FIG. 10 illustrates an alternative gastric band (400) utilizing alternative support member (350) of FIG. 9 with a bladder (410). Gastric band (400) further comprises a strap (not shown) that has been omitted from FIG. 10 to better show alternative support member (350) and bladder (410). Bladder (410) of the present example comprises a first end (412), a second end (414), an outer surface (416), an inner surface (418), an opening (420), and, optionally, a channel (not shown). Bladder (410) may be further configured in substantially the same manner as bladders (100, 310) of FIGS. 5-8. In the present configuration, bladder (410) may initially be formed via injection molding as described above. Bladder (410) is initially removed from the mold, but the core (not shown) still remains within bladder (410). Accordingly, bladder (410) is a curved bladder with the core in the interior of bladder (410) and a portion of the core protruding from opening (420). As shown in FIG. 10, support portion (352) is then overmolded onto outer surface (416) of bladder (410). A reinforcing band (not shown) may be included within the channel of bladder (410) or, in one alternative, overmolded on support member (350). Once support member (350) has coupled to bladder (410), the core within bladder (410) is removed. Living hinge (354) permits grommet portion (360) to rotate such that inner lip (362) is insertable into opening (420). Inner lip (362) and outer lip portion (364) are configured to form an interference fit with the material surrounding opening (420) when inner lip (362) is inserted into opening (420). Such an interference fit may be formed in a substantially similar manner to those described above in relation to grommet (150) of FIGS. 5-6. An adhesive may also be applied to grommet portion (360) to further ensure a fluid-tight seal. Once grommet portion (360) has been inserted into opening (420) to seal bladder (410), the strap may be overmolded on top of support member (350) to form gastric band (400).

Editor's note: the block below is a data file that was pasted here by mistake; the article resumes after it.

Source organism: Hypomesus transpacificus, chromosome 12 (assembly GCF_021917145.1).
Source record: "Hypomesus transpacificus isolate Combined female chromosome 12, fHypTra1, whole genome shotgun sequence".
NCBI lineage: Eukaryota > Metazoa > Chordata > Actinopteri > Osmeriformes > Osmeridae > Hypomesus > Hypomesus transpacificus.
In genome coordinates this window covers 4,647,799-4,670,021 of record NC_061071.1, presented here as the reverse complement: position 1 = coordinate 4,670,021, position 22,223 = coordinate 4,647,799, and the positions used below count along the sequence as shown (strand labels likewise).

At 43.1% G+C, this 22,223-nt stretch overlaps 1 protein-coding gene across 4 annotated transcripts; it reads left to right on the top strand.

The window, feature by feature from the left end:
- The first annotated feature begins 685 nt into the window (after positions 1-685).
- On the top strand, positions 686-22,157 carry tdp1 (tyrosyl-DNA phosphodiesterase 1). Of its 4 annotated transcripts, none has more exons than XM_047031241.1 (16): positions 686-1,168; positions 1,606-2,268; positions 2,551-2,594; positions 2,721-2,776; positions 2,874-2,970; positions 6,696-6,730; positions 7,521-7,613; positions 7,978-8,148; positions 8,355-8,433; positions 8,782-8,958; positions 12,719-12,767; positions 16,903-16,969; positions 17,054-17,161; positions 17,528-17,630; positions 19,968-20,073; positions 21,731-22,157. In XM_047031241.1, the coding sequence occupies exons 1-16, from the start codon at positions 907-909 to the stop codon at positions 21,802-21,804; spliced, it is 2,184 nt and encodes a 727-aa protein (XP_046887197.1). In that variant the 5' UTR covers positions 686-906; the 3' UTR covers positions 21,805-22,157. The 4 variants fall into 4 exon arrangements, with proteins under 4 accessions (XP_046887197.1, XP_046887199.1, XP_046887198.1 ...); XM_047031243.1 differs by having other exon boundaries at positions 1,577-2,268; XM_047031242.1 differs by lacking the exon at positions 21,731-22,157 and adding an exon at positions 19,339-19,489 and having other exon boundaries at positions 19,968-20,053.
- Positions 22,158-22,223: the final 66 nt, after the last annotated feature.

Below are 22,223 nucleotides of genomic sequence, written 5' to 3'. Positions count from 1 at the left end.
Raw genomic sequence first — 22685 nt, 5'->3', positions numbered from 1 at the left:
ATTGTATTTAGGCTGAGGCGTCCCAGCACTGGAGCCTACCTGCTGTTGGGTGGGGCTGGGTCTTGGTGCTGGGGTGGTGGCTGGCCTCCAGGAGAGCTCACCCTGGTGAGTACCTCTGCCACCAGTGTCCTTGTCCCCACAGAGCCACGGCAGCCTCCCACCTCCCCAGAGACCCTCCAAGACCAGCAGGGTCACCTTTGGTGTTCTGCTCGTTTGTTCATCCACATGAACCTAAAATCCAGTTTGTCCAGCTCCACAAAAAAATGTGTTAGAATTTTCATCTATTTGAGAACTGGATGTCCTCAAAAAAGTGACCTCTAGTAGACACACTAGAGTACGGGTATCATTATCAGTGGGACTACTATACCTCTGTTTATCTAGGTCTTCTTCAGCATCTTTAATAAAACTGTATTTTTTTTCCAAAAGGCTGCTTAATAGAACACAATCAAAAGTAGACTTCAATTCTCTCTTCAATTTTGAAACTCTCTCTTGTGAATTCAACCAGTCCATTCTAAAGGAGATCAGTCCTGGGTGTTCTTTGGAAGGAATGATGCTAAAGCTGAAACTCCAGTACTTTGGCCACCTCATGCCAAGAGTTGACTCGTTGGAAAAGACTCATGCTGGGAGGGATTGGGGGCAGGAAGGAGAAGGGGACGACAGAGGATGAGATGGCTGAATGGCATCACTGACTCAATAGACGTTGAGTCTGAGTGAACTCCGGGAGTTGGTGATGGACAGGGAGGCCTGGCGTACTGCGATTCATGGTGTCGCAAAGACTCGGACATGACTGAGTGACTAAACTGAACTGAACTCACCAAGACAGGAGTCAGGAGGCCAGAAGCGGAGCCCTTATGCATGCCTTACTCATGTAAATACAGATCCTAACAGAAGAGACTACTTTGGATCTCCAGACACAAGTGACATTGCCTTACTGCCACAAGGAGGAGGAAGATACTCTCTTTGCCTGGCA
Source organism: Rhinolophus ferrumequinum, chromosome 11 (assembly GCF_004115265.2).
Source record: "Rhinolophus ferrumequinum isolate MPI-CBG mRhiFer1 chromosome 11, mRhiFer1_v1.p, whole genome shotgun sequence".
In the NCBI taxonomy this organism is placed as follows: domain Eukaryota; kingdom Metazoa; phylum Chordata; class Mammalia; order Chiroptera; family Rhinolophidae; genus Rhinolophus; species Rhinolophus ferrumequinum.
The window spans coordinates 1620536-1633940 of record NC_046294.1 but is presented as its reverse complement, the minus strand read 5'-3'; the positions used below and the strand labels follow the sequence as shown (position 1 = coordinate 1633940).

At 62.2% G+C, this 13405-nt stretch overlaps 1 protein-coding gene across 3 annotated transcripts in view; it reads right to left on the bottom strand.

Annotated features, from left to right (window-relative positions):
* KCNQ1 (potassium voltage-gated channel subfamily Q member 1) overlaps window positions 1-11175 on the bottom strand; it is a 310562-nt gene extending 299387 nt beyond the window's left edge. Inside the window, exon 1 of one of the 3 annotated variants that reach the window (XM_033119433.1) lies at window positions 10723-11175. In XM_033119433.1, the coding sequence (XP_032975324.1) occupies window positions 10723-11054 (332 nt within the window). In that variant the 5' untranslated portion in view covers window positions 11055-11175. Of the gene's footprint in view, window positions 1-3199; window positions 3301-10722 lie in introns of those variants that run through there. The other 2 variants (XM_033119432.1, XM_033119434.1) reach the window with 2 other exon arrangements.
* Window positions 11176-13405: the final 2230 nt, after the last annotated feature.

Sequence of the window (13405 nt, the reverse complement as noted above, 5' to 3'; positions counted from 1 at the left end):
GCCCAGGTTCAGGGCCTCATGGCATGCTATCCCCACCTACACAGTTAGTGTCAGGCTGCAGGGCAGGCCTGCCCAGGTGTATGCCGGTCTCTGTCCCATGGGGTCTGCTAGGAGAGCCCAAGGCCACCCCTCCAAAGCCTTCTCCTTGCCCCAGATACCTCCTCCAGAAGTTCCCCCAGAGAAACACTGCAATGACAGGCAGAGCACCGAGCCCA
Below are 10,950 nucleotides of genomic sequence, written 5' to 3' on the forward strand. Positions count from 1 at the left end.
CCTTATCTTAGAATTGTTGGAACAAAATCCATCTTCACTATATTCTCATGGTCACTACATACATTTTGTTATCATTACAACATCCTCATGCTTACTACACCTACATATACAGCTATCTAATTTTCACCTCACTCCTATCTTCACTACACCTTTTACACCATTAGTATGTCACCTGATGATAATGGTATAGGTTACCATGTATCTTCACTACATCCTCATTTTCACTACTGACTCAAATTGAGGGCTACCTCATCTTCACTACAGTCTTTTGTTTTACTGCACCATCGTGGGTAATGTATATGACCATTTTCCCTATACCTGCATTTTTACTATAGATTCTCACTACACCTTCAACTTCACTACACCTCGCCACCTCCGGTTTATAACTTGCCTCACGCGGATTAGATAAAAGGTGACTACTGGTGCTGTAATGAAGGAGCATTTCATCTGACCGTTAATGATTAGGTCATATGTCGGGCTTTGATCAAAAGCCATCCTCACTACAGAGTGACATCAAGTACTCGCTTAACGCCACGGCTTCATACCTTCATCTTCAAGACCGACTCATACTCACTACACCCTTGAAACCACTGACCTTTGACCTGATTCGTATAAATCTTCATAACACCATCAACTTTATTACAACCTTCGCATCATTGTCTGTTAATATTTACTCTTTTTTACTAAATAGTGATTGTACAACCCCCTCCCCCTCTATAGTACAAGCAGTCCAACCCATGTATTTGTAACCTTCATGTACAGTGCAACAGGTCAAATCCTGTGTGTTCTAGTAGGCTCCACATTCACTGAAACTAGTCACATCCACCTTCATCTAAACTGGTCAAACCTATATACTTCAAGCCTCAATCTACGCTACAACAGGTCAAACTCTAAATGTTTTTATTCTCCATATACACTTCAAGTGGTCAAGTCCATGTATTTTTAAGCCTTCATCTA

In one merely exemplary alternative, support member (350) may initially be formed with a curvature as shown in FIG. 10. In this instance, bladder (410) may then be overmolded onto the inner surface of support portion (352), thereby coupling a portion of outer surface (416) to the inner surface of support portion (352) of support member (350). Gastric band (400) may then be formed in accordance with the previous teachings.

As with gastric band (300) of FIG. 8, support member (350), the strap, and, optionally, the reinforcing band of gastric band (400) substantially constrain outer surface (416) of bladder (410). When fluid is injected into bladder (410) and bladder (410) swells about stomach (2) shown in FIG. 2, the restraint provided by support member (350), the strap, and/or the reinforcing band may urge bladder (410) to compress stomach (2) as opposed to expanding support member (350), the strap, and/or the reinforcing band. Other suitable configurations and features for support member (350), grommet portion (360), and bladder (410) will be apparent to those of ordinary skill in the art in view of the teachings herein.

C. Exemplary Plugs For Bladder

In one alternative, it may be useful to use a plug instead of a grommet to seal an opening formed in bladder (22) by a core used during a process of molding bladder (22). Such a configuration may be useful where the outer surface of bladder (22) may need to be a smooth, continuous surface.